We spoke with an expert to get the latest on this hot-button issue.
When Sesame Street debuted in 1969 the concept was unique — entertaining and educational content that could hold the relatively short attention span of the preschool crowd. Not your silly Saturday morning cartoon fare, Sesame Street won over parents who were looking for decent television shows they could feel good about letting their young ones watch.
Fast forward 40 years and the amount of content — animated and otherwise — that is aimed at the toddler and preschool crowd is overwhelming. Entire channels are devoted to the smallest members of your household. Add in the huge assortment of tablet, iPad and iPhone apps and your kids are spending a lot of time in front of a screen. With so much entertainment available 24/7, how much is too much?
Many parents assume that if a television show or app is touted as “educational,” time spent using it is all good. But there is more going on during this type of activity than just learning colors and animal names. Dr. Rita Eichenstein, Ph.D., is a developmental psychologist who specializes in neuropsychology and parenting skills. She is also the author of a book in development called Resetting Normal: The Emotional Journey of Parents of Children with Challenges. “Prominent research in the 1980s and 1990s has already shown that heavy screen viewing influences the very nature of thinking, largely due to its passive nature,” she shares.
The passive nature of these activities differs significantly from the skills needed for reading and problem solving. “The nature of receiving passive information — which bombards the sensory system with high-paced visual and auditory stimulation — increases a pattern of passivity which affects a child’s ability for critical thinking,” Dr. Eichenstein adds. “Studies have shown that prolonged exposure to screen time affects a viewer’s perceptual, spatial and verbal abilities.”
A Canadian study suggests that there may be a correlation between the amount of TV viewing and success in kindergarten. The study examined how the television-viewing habits of about 2,000 children (at the age of 29 months) affected them when they started kindergarten down the road. Researchers noted that for every hour increase in daily TV viewing (over the American Academy of Pediatrics recommended two-hour limit for children age 2 years and older) was associated with poorer vocabulary, math skills and attention, reduced physical abilities and an increased risk of being bullied in kindergarten.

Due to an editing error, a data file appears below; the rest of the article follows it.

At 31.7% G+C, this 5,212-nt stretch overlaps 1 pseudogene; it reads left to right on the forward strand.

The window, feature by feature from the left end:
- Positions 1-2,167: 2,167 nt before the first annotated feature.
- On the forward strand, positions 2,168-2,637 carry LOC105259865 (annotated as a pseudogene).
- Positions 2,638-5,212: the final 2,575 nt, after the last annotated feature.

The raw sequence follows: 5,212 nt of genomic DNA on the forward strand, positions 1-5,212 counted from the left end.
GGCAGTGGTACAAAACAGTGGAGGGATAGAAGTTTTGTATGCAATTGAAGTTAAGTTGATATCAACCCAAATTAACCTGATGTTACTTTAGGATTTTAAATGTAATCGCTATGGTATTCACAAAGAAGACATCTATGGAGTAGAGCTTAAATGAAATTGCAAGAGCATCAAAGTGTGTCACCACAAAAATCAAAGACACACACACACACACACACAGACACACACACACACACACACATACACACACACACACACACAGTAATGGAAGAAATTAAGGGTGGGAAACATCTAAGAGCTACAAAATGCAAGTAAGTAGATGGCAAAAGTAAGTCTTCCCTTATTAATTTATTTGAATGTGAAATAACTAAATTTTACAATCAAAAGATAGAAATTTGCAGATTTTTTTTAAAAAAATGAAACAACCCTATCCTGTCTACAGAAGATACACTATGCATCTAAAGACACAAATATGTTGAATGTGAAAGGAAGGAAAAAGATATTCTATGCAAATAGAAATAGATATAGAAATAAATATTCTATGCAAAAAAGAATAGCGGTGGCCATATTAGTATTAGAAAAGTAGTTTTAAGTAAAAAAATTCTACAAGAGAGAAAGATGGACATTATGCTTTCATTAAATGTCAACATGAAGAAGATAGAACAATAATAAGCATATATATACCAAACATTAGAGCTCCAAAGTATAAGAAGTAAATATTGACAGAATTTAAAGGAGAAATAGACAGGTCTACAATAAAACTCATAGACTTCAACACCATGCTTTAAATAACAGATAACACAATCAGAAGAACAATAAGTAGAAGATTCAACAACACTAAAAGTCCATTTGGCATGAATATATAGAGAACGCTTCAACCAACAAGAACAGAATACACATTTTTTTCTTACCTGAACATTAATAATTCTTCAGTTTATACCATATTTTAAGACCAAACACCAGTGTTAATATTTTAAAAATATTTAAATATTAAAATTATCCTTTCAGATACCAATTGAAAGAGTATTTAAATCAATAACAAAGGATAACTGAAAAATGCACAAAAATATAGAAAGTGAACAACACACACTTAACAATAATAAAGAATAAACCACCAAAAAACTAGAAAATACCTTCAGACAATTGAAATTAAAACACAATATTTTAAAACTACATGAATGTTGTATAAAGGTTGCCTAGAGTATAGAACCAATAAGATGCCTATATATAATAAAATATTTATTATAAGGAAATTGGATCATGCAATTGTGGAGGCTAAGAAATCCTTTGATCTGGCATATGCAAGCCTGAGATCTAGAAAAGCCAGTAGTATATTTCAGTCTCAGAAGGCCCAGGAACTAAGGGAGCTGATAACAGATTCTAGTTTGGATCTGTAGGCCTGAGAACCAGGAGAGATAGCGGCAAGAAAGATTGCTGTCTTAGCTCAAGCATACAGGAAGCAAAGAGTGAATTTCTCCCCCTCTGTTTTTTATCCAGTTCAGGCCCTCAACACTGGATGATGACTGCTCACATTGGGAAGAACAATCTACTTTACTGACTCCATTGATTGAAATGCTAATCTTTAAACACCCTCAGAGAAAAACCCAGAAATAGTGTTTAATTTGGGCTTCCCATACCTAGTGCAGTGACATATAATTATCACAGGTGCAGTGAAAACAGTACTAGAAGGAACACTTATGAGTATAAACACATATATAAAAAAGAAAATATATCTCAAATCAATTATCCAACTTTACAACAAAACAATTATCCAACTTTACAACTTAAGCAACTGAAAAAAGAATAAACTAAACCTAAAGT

Children are in a very rapid period of brain development in their first five to six years of life — yet this is a time when parents are increasingly using screen time as a way to occupy their child. “A child in the first five years of life is busy creating new neuronal connections in his or her brain,” says Dr. Eichenstein. Interacting with people and learning to communicate with them is one of the most important developmental milestones. “Finding out about the fascinating textures of the world — from sand play to petting kitties, to working with pegs and toys — a child is learning how to navigate his or her body through the world.” Sitting passively in front of a screen takes away from these activities that are so very important. “Sensory experience, particularly, triggers strong brain development,” says Dr. Eichenstein. “Touching, tasting, exploring the world with one’s body are key factors in healthy brain development.”
Also important during this period is for children to simply play. “Heavy or even moderate use of screen time displaces other childhood activities,” says Dr. Eichenstein. “Physical play, daydreaming, learning to self-soothe or amuse oneself, family visits, napping, imitative play (like making a sword out of a French fry) have all been found to enrich a child’s social-emotional world.” When parents use screen time to occupy their child’s “free” time — or as a babysitter — it replaces times of play, daydreaming and even boredom that are so very important as your child grows.
Alice Jungclaus, M.Ed., currently teaches second grade and has taught in private and public school systems for over 18 years. “I have definitely noticed a shift in the ability of particular young children to persevere in tasks that require mental effort in the primary classroom, such as learning to read and write,” she shares. She sees children that have been overexposed to television and movies at home often lack the ability to focus attention during literacy lessons — and struggle significantly.
“There often seems to be a correlation between the children who struggle in this area and the amount and quality of screen time they have accumulated at home in the early years (television, movies and gaming devices),” she adds. “This precious time at home before arriving in kindergarten is what sets the stage for school learning and children who have had a steady diet of screen time often have difficulty adjusting to the expectations for a successful school life.”
Screen time is easier to manage when you don’t introduce it in the first place. Toddlers really don’t need any screen time, so try not to introduce it right away. If your child is already a screen addict, start by reducing the amount he is allowed each day, until he is down to the recommended two hours per day. Also pay attention to your own screen-time habits, and remember that you are setting an example for your kids.
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